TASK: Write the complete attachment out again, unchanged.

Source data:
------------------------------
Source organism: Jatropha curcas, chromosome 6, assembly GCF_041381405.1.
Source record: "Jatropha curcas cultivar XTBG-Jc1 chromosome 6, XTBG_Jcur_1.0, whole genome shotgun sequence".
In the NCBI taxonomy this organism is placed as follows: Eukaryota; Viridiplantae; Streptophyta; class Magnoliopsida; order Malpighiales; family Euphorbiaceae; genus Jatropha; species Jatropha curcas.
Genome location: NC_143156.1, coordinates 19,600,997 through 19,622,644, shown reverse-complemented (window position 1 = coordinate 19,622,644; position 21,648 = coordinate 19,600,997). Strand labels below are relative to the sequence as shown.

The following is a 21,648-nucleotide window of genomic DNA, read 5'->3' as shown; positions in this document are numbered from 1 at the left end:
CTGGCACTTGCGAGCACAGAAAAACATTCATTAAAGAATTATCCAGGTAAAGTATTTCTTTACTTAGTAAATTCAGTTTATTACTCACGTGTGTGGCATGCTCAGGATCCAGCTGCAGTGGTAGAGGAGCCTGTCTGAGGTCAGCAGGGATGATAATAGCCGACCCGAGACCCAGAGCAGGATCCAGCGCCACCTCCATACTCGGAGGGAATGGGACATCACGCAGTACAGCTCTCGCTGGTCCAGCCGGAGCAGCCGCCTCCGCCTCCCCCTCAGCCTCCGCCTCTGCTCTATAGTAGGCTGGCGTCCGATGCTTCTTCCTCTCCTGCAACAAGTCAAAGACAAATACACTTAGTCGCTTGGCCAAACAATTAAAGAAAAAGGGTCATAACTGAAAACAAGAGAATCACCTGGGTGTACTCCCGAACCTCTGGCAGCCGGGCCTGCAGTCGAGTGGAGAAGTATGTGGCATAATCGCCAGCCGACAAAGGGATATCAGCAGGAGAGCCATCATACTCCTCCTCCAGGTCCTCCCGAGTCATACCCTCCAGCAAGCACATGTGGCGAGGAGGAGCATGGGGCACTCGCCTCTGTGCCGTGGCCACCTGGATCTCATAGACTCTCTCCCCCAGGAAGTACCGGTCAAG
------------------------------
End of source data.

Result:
Source organism: Jatropha curcas, chromosome 6, assembly GCF_041381405.1.
Source record: "Jatropha curcas cultivar XTBG-Jc1 chromosome 6, XTBG_Jcur_1.0, whole genome shotgun sequence".
In the NCBI taxonomy this organism is placed as follows: Eukaryota; Viridiplantae; Streptophyta; class Magnoliopsida; order Malpighiales; family Euphorbiaceae; genus Jatropha; species Jatropha curcas.
Genome location: NC_143156.1, coordinates 19,600,997 through 19,622,644, shown reverse-complemented (window position 1 = coordinate 19,622,644; position 21,648 = coordinate 19,600,997). Strand labels below are relative to the sequence as shown.

The following is a 21,648-nucleotide window of genomic DNA, read 5'->3' as shown; positions in this document are numbered from 1 at the left end:
CTGGCACTTGCGAGCACAGAAAAACATTCATTAAAGAATTATCCAGGTAAAGTATTTCTTTACTTAGTAAATTCAGTTTATTACTCACGTGTGTGGCATGCTCAGGATCCAGCTGCAGTGGTAGAGGAGCCTGTCTGAGGTCAGCAGGGATGATAATAGCCGACCCGAGACCCAGAGCAGGATCCAGCGCCACCTCCATACTCGGAGGGAATGGGACATCACGCAGTACAGCTCTCGCTGGTCCAGCCGGAGCAGCCGCCTCCGCCTCCCCCTCAGCCTCCGCCTCTGCTCTATAGTAGGCTGGCGTCCGATGCTTCTTCCTCTCCTGCAACAAGTCAAAGACAAATACACTTAGTCGCTTGGCCAAACAATTAAAGAAAAAGGGTCATAACTGAAAACAAGAGAATCACCTGGGTGTACTCCCGAACCTCTGGCAGCCGGGCCTGCAGTCGAGTGGAGAAGTATGTGGCATAATCGCCAGCCGACAAAGGGATATCAGCAGGAGAGCCATCATACTCCTCCTCCAGGTCCTCCCGAGTCATACCCTCCAGCAAGCACATGTGGCGAGGAGGAGCATGGGGCACTCGCCTCTGTGCCGTGGCCACCTGGATCTCATAGACTCTCTCCCCCAGGAAGTACCGGTCAAG